Four years of a cultural movement

This year, Mahishasur Martyrdom Day or Mahishasur Remembrance Day was celebrated at more than 300 locations in the country. This is not all. The new tradition has crossed the country’s borders and reached Nepal, too

4_A huge public meeting was organized at Bhagwanpur Atta, about 16 km from Hajipur_3When, on 25 October 2011, a handful of students of Delhi’s Jawaharlal Nehru University celebrated Mahishasur Martyrdom Day for the first time, no one could have imagined that the movement would spread like wildfire. In just four years, these events have not only created a nationwide stir but have provided a common basis for unity between Tribals, OBCs and Dalits. This year (2015), Mahishasur Martyrdom Day or Mahishasur Remembrance Day was celebrated at more than 300 locations in the country. This is not all. The new tradition has crossed the country’s borders and reached Nepal, too.

The size of the events, which went unnoticed by the mainstream media, ranged from 10-15 enthusiastic youths holding placards to huge public meetings attended by 1,000-20,000 people. These events clearly show that through them, the Dalit identities of India are writing their new cultural history.

Durga Puja, which is a celebration of Durga’s victory in the battle between gods and demons, no longer enjoys unquestioned acceptability. Those who celebrate Mahishasur Day say that it was a battle between the Aryans and the non-Aryans, and as non-Aryans, Mahishasur is their ancestor and hero. Mahishasur, who was the mythical hero and god of the Tribals, is now being described as a martyr by members of the deprived Bahujan communities like Yadav, Kushwaha, Kumhar, Kurmi, Nishad, Manjhi, Rajak and Ravidas.

Talking to the organizers of Mahishasur Day functions in different parts of the country was a novel experience for us. Each of them had many things to say, but they had many things in common that drew one’s attention. Almost all of them said, “From our childhood, we used to wonder why the Asurs in idols of Durga resemble us in looks and why the body type and clothes of those who killed Asurs were similar to today’s Dwijs!” Subsequently, when they thought about it and went about exploring, they were in for a surprise. They discovered that many Asur traditions relating to Manuj Dewa, Maikasur, Daityera, Karas Dev, etc were alive around them and in some cases, in their homes. Some organizers believe that Mahishasur was not a mythological figure. He was a historical personality – the protector of their clan, a valiant king and people’s hero. All of them are against worshipping Mahishasur and do not follow any rites or rituals, which is probably the real strength of these events.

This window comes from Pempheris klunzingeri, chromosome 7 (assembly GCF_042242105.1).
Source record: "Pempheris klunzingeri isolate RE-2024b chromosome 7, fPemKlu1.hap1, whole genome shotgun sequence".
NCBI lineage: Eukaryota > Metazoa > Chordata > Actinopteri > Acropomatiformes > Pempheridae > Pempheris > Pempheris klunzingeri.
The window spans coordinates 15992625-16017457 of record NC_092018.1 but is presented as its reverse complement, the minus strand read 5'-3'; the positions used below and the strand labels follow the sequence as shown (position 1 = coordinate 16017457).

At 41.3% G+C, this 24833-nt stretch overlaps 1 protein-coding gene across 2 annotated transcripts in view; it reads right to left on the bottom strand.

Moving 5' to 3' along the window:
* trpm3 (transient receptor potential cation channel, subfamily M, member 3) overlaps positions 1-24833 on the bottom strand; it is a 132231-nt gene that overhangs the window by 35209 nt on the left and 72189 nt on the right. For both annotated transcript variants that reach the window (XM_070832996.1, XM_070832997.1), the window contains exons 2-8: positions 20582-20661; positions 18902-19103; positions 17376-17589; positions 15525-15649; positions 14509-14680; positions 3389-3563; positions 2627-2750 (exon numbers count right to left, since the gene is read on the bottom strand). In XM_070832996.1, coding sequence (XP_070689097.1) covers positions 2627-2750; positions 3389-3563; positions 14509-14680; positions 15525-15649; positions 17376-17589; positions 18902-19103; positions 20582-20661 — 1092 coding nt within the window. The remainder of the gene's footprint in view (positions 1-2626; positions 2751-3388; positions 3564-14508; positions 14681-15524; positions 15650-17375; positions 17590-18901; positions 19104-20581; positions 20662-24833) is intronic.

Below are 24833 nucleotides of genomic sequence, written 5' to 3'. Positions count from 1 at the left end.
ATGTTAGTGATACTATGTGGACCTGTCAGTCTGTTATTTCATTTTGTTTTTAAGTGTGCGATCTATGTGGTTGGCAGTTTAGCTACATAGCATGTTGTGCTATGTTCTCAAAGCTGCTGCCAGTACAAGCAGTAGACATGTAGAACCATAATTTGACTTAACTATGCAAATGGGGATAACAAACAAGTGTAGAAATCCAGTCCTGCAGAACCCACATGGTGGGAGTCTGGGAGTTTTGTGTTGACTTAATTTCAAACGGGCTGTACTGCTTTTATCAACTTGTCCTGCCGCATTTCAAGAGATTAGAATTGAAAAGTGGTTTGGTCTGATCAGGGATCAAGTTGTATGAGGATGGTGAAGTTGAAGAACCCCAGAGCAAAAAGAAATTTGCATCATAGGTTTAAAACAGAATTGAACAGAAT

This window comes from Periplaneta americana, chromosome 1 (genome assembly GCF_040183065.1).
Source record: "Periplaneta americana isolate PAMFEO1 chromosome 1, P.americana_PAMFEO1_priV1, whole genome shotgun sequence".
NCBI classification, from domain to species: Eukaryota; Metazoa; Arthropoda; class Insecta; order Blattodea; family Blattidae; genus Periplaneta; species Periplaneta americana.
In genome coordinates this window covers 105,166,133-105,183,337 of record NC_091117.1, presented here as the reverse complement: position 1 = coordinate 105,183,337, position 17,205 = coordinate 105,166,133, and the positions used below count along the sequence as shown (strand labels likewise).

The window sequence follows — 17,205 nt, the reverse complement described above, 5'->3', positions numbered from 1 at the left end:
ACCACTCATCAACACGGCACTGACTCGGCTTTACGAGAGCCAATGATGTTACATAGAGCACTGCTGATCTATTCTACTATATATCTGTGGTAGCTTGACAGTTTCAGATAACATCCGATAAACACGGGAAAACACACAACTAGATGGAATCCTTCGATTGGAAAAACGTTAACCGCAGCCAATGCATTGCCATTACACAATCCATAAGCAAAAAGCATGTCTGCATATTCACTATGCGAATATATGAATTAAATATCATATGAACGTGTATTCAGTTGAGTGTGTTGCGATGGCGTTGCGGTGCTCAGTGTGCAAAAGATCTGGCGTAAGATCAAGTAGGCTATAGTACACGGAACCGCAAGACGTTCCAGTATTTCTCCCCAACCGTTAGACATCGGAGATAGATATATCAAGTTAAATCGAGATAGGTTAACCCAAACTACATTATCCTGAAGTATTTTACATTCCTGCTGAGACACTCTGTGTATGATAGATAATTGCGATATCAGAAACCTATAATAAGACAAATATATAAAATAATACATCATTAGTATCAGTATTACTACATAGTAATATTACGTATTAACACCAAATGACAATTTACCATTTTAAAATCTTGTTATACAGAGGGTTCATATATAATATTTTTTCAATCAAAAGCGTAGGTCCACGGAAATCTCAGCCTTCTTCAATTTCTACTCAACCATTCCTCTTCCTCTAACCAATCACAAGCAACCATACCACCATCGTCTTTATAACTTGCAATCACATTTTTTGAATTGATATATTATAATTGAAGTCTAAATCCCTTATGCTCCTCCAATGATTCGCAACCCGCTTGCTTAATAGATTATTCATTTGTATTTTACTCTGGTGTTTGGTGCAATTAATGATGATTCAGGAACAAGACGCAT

In the last four years, this event has also assumed a form of cultural politics. It is being organized not only on campuses of prestigious universities but also in remote villages and towns. The state governments are aware of the development and at many of these functions, they have provided security.

Mahishasur is linked with the ancient culture of India’s primitive “Asur” tribe. The strength of this tribe now is barely nine thousand. Few among them are literate. Anil Asur, a social activist who lives in Vishunpur sub-division of Gumla district, says, “I have read in my schoolbooks that the gods had killed Asurs. Those were mass murders of our valiant ancestors.” Ashwini Kumar Pankaj, editor of Johar Dishum, published from Ranchi says, “Those who insist that Mahishasur was a villain should understand that he is the hero of Tribals, OBCs and other deprived sections.” According to Pankaj, this year Mahishasur Day was celebrated at more than 350 places in the country.

According to those who celebrate Mahishasur Day, after the murder of Mahishasur by Durga and other gods, his disciples held a huge public meeting on Ashwin Purnima in which they vowed to preserve their egalitarian culture and win back their lost glory. That is why in most of the places the functions are held on Ashwin Purnima. This Purnima (full moon day) falls on the fifth day of Dussehra.

In some places, it is held on the Durga Puja day and in other places, the organizers have fixed a day that suits their convenience. Again, in some places, it is called Mahishasur Martyrdom Day and in other places it is observed as Mahishasur Remembrance Day.

Come, join us in sampling the Mahishasur-related celebrations to understand their nature. Owing to time constraints, we haven’t been able to draw up a list that is representative of the regional diversity. Nevertheless, it does give us a glimpse: